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Publication numberUS1430149 A
Publication typeGrant
Publication dateSep 26, 1922
Filing dateNov 15, 1920
Priority dateNov 15, 1920
Publication numberUS 1430149 A, US 1430149A, US-A-1430149, US1430149 A, US1430149A
InventorsHerbert R Bliss
Original AssigneeHerbert R Bliss
Export CitationBiBTeX, EndNote, RefMan
External Links: USPTO, USPTO Assignment, Espacenet
Shipping case
US 1430149 A
Abstract  available in
Images(3)
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Claims  available in
Description  (OCR text may contain errors)

H. R. BLISS.

SHIPPING .CASE.

APPLICATION FILED NOV. 15.1920.

1,430,149. Patentedsept 26, 1922.

3 SHEETS-SHEET 2.

f x 7" v I NVENTOR.

A TTORNEY.

H lss.

v SHIPPING SE.

ATTORNEY.

. flanged lid and wire-stitching without proshowing the sealin Patented Sept. 2c, 1922.

UNITED STATES I HERBERT E. BLISS, OF KIAGABL FALLS, NEW YORK.

FEEDING CASE.

Application filed November 15, 1920. Serial Bo. 424,060.

To all whom it army concern.-

Be it known that l. Herman-r R. Brass, a citizen of the United States, residing at Niagara Falls, in the county of Nia ara and extra sealing flanges on it. In previous applications l have described and claimed boxes that were constructed to use a flanged cover to seal the box, but in order to utilize a flanged cover and secure the full capacity 0% the body oi the case it is necessary to provide extra sealing flaps on the body blank. This obviously requires a greater amount of material to construct the case and results in a larger cost, which is a very material consideration in large industrial or mercantile concerns that utilize a vast number of these cases daily in shipments. In

the present construction I believe that I am the first one who has ever sealed a shipping case of this character at the end with a viding any excess flaps on the end of the body blank forthis purpose. This will be best understood when the detail construction is described.

In the drawings,

Fig. 1 is a perspective of the completed box or shipp' case.

Fig. 2 is a p 11 view of the body blank.

Fig. 3 is a plan view of the special blank used ior-the scaling lid.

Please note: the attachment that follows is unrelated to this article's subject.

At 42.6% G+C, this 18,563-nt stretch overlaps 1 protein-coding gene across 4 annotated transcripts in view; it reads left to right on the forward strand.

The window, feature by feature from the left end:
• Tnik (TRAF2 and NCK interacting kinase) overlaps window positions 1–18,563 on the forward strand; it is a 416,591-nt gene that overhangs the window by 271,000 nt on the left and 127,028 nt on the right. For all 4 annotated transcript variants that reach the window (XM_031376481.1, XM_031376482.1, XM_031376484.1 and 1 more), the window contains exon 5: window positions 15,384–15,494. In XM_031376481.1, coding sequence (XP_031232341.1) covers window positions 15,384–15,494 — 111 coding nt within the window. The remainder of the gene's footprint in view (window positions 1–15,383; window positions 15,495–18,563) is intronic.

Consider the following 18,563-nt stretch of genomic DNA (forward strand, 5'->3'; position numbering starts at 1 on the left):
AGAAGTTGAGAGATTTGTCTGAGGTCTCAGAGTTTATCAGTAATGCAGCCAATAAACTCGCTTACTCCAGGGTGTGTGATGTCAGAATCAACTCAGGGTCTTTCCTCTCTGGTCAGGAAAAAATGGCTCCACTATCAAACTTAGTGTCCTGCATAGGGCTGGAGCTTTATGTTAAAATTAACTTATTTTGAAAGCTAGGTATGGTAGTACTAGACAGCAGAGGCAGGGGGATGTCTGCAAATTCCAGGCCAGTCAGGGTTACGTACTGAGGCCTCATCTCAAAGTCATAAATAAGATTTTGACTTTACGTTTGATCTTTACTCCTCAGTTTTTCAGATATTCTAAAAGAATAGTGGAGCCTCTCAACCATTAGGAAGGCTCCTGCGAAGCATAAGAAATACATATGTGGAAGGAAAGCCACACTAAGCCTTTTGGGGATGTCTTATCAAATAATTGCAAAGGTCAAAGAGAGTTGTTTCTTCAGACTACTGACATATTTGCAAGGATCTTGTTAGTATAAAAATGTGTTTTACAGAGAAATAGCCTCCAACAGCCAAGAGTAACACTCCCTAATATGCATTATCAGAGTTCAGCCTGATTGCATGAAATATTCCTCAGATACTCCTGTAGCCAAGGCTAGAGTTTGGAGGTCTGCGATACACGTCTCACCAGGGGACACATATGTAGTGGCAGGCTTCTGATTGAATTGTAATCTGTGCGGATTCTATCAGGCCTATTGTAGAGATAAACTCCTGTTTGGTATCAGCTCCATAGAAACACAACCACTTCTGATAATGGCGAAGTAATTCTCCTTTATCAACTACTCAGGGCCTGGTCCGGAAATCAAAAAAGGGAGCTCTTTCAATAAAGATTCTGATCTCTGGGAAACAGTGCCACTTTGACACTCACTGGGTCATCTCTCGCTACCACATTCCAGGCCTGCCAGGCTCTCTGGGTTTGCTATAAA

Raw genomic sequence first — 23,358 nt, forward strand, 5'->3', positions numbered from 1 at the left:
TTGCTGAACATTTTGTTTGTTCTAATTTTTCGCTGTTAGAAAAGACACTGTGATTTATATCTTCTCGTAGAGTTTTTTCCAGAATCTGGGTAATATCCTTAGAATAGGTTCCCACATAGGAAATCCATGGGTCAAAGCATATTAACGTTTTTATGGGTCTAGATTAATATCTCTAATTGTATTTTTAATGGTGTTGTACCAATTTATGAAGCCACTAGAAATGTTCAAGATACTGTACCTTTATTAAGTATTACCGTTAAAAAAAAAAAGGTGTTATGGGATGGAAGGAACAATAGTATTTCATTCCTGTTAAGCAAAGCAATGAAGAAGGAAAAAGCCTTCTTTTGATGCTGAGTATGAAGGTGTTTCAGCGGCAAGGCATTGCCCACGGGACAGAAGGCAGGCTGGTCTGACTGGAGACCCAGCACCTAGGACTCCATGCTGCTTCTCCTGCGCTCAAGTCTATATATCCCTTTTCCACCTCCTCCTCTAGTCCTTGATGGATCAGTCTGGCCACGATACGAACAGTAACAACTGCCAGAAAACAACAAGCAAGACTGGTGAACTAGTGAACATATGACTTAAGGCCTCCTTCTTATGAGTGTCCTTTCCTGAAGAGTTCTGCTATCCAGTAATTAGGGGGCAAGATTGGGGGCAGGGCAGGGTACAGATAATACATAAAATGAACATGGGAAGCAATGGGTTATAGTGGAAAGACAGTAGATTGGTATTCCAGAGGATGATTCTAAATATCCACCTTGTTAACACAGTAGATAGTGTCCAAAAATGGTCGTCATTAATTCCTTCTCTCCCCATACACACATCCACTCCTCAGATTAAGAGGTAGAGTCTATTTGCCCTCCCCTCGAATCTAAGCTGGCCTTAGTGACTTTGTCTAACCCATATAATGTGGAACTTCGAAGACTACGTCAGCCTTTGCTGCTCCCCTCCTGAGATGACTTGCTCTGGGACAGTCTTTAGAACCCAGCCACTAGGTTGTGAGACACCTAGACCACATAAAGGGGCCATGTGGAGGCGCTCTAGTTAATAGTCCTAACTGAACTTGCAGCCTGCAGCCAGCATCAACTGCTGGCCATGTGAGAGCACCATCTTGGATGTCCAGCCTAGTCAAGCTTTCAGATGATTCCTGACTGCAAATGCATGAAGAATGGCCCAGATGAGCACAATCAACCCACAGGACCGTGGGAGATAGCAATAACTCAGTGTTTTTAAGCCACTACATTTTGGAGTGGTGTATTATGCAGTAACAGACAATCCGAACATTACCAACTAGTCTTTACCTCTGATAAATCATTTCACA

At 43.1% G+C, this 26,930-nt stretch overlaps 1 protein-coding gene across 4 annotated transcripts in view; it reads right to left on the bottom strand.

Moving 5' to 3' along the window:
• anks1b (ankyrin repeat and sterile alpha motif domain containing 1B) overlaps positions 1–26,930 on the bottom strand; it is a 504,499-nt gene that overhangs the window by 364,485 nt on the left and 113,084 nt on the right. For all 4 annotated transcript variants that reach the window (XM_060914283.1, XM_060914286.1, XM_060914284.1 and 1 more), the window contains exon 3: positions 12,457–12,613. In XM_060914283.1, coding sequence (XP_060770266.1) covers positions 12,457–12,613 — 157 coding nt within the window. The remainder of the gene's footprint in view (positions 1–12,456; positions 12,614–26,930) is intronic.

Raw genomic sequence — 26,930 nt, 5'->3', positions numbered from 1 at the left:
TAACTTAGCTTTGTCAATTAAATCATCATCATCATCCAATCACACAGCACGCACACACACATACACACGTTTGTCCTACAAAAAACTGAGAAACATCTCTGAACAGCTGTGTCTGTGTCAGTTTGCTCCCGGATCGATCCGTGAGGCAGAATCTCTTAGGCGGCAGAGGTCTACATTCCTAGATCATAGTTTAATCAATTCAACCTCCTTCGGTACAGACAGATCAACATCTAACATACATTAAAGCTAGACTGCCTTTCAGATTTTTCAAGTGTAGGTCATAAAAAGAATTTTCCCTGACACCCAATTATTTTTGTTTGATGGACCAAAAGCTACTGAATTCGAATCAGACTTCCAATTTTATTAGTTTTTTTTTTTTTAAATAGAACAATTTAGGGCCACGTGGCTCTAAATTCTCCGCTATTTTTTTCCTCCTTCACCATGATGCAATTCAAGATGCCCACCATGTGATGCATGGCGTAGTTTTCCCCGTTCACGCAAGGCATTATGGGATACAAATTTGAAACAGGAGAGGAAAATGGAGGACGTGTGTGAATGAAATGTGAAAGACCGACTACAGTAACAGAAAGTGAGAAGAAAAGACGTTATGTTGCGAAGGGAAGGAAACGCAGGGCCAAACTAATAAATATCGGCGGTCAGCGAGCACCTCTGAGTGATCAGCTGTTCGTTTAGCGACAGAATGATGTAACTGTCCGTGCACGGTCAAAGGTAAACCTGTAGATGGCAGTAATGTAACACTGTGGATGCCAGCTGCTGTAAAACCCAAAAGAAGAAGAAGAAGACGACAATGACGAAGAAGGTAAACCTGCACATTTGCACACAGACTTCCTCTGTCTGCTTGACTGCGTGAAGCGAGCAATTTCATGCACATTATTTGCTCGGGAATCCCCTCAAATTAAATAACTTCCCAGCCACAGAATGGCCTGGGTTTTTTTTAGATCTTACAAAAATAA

Fig.4 is a perspective of the shipping case lid blade in place and one flange of the li stitched in place.

Fig. 5 is a perspective of the same case showing the second flange of the lid beinlg stitched in place by the aid of a blade anv Fig. 6 shows the fourth flange being I stitched in place.

Fig. 7 is a slightly smaller perspective showing how the end wing of the flange is tucked under the adjoining flange and the case is finally sealed.

Referring to Fig. 2 it will be seen that the-blank that is for the body of the case is the ordinary blank which is used in the so-called recessed end shipping case,

wherein the sealing lid is inverted and inset into the end of the body so as to permit the stitching of the lid from the inside of the flanges and the use of the anvil on the outside of the body portion to clinch the fasteners. However, this blank is slotted as at a, a on each of the three scorings between the four side walls. This blank'is recognized as the most economical blank employed in fiber shipping cases. It comprises simply material enough to form the four side walls and a single flange b for joining the ends of the blank to set up the four side walls into a rectangular cross section.

In place of the ordinary cover or lid, I employ a. special blank as shown in Fig. 3. This, however, is cut precisely like the blank for the lid or cover of the recessed end shipping case but the slots orv division lines between the flanges are differently located than in the ordinary lid. In the ordinary recessed end box lid the wings at the ends of the flanges are contained on each of only two flanges on opposite sides of the cover. In my construction it will be seen that the slots 0 are so placed that each cover flange has but one wing d. The cover flanges are lettered e. The body of the cover is designated f.

Now referring to Figs. 4-7, it will be seen how this cover is attached to the box and wire-stitched without the aid of any extra flaps on the body. The manufacturers seam is designated 9'. This is a seam that ordinarily the manufacturer of the blank puts into the body. The body portion comes collapsed and can be set up simply by forcing out the sides to the rectangular position. However, the stitching of the manufacturers seam doesnot extend the entire length of the case from top to bottom, stopping somewhat short of the top edge, as will be evident from Fig. 4. I

The first flange of the lid may be wirestitched or fastened with metallic fasteners. It will be obvious that the lid may be turned back to allow av blade-like anvil, such as shown in Figs. 5, 6 and 7, and in my prior can be drawn out sidewise as the can be turned clear back when flan e is fastened down.

The next step is to turn the flange wing d of the flange that has already been stitched either over or under the next flange e (as cover f only one is shown in Fig. 5, where it is turned under).

A blade anvil may be slid in either sidewise of the anvil or endwise through the slot (1. The wire stitches or rivets may be driven into the case and clinched on the under side by the blade anvil which lies between the contents of the case and the inside of the side wall 71. The anvil can now be drawn out through the slot a at the end of the flange that has just been fasteneddown.

The same operation is repeated on the third flange. This has not been illustrated as it will readily be understood. Finally the fourth flange is stitched down in precisely .space at the left hand end of the flange to accomplish this final stitching in of the final flange wing.